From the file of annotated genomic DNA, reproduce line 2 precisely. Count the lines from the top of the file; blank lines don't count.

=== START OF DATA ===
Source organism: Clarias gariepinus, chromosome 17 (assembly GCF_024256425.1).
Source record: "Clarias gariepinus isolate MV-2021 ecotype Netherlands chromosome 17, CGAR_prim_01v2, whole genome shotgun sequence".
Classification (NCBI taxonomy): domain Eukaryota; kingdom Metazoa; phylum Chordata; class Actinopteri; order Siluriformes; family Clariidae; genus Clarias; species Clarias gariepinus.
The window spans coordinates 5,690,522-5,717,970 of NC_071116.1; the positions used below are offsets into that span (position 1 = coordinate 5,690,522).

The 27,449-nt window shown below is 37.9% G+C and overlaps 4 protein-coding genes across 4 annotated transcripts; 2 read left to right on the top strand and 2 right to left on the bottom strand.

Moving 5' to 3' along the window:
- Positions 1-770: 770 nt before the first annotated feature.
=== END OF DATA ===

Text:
Source record: "Clarias gariepinus isolate MV-2021 ecotype Netherlands chromosome 17, CGAR_prim_01v2, whole genome shotgun sequence".